Sunday, March 17, 2013


The environmental attorney I work for has had a case that he thought was headed for settlement suddenly turn out to be headed for trial instead, which has meant I have suddenly had almost more work than I can squeeze in sorting documents. This is, on the one hand, not the most scintillating of tasks, but on the other, one that it is easy to keep at for hours on end even when I'm seeing cross-eyed (unlike research and writing which require a certain degree of mental clarity) and I am attorney enough to know the joy of billable hours.


Between work and school, then, I have been happy to let the cleaning part of life slide, until DOB started having dust reactions. He thinks it's more because of moving offices last week, but I'm thinking that not vacuuming in a month is not very helpful, so I have been getting reacquainted with the vacuum cleaner this weekend.


I came across this link that reminded me of another not-actually-in-the-Bible statement I should dispute: "God will never give you more than you can handle." Actually what the Bible says is, "God will not allow you to be tempted beyond what you can resist." We are promised grace for temptation. We are not promised that we will never be taken beyond our physical, emotional, financial, or spiritual breaking points. I've been there and I know it's not true.

But not only is it false, I wonder if the very presence of the idea doesn't make us cold to each other. It's a pat, comfortable thing to say, "Well, you know God won't give you more than you can bear." Or, in other words, "Depart in peace: be ye warmed and filled." If God's not going to give those folks more than they can handle, then the rest of us don't really need to get involved, do we? But sooner or later most of us are going to come across more than we can handle; that's why we are commanded to bear each other's burdens.


Late Friday evening I went to call the kids in for bed and discovered that Dot had outclimbed her range in the fir tree. Deux was up with her, being stuck above her in the tree. They did fine for a while pretending they were Tigger and Roo, but eventually Deux figured out  a way around and Dot began to panic. I climbed up to retrieve her while DOB talked with her about the advantages she would find from being a bird, which kept her distracted until she had to face the terror of me trying to lower her. Fortunately we had a friend visiting who helped bridge the last distance to DOB and solid ground.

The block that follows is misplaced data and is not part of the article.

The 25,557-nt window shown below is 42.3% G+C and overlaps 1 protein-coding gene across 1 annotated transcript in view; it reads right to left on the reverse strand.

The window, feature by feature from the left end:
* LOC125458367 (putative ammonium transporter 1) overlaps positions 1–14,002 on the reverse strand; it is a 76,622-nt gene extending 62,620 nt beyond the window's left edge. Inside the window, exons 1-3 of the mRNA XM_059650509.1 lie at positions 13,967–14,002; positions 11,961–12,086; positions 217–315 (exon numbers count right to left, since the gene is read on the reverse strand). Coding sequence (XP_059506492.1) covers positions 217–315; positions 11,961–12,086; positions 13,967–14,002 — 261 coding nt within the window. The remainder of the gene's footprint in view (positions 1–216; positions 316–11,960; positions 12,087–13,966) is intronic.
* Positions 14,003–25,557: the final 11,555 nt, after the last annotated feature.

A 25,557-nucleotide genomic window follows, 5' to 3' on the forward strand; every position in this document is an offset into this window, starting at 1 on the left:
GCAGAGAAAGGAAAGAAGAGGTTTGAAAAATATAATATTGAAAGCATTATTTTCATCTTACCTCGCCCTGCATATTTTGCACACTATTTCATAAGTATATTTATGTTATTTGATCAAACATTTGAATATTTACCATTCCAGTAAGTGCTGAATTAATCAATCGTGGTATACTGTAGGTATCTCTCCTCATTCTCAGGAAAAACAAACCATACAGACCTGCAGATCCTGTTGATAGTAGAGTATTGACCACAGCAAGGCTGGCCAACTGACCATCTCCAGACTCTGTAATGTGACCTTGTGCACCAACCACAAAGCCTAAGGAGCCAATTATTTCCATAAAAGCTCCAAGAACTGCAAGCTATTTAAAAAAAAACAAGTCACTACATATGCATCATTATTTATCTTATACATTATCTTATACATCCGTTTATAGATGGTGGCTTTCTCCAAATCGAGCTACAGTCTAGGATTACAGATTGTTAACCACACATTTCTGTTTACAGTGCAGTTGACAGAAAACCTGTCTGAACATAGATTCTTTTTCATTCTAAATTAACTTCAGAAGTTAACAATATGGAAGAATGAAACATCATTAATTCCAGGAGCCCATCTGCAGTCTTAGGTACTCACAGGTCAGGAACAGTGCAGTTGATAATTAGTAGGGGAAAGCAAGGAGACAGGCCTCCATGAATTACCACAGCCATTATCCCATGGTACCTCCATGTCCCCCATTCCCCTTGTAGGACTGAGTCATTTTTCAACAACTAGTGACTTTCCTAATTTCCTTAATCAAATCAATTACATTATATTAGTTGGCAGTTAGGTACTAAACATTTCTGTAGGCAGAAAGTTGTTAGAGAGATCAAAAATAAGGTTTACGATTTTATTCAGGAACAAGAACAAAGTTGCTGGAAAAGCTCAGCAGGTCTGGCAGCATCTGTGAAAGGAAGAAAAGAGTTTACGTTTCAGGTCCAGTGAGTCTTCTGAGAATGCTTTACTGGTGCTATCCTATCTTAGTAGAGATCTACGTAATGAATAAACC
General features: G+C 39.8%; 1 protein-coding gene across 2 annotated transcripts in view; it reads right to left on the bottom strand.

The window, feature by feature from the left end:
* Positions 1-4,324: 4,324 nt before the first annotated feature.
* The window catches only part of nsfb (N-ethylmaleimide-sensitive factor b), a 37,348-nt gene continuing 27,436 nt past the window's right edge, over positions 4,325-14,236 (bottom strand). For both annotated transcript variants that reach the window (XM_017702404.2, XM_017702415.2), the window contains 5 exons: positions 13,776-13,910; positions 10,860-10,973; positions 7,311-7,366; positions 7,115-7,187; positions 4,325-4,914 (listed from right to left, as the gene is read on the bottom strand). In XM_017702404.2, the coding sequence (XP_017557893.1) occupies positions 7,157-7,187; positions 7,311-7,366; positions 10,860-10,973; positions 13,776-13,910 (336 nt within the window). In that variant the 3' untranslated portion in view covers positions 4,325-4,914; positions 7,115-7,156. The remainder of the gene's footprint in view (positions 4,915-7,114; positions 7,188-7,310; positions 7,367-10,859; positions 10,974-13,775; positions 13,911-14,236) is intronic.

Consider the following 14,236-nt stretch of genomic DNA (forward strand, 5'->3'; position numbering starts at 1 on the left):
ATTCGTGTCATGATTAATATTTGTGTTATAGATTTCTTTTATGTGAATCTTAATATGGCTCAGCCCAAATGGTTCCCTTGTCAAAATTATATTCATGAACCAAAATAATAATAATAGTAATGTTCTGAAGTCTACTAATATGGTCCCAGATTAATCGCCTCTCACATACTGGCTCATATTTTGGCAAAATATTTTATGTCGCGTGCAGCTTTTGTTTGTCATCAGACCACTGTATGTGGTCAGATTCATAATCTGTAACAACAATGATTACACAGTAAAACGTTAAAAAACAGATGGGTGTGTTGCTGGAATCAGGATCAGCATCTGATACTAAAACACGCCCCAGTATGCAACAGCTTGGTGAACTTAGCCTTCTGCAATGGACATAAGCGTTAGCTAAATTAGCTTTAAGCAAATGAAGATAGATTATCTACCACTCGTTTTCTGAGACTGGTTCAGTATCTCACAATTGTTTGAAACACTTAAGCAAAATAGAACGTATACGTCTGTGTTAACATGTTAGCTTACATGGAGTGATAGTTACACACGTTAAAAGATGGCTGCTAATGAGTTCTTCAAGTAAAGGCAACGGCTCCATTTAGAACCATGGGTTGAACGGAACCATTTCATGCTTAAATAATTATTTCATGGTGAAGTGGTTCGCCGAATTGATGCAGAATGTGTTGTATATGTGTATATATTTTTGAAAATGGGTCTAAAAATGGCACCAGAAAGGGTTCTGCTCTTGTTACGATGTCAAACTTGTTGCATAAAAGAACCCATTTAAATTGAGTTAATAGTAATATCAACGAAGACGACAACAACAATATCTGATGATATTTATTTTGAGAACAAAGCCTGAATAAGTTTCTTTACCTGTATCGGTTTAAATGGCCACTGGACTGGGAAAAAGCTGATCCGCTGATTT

Before we were up the next morning, they were all climbing the tree again, though Dot was careful to only climb as high as she was sure she could get down. I am very appreciative of gutsy kids, though I did wish a bit that they could have given me a little more time to recover.


After doing classes at the Y through the fall and winter, we have decided to call it quits for now. The kids are tired of going to classes, and I am tired of being in a loud building full of moving people for three hours every Saturday morning. DOB shall have to just do his workouts by himself. Except for all those loud, moving people. Maybe I will take the kids to the park. Or maybe I will sleep in while they climb trees.


I have moved and brightened up my homeschooling blog, so if you want to read the details of what we do and very occasional pontification on educational subjects, that's the place to go.

1 comment:

Diary of an Autodidact said...

1. Good that you have work. But it always does get crazy all at once, doesn't it?

2. I really need to find an excuse for my neglect of housework. (Other than "I'd rather be reading or hiking."

3. Good article. I love your take on it too. Shades perhaps of the ATI philosophy that keeping the rules keeps you safe from bad things, perhaps?

4. I don't think I had a fear of heights until I had kids. It's a wonder they ever survive long enough to develop common sense.

5 & 6. I can't think of anything to say. Some lawyer *I* am, huh?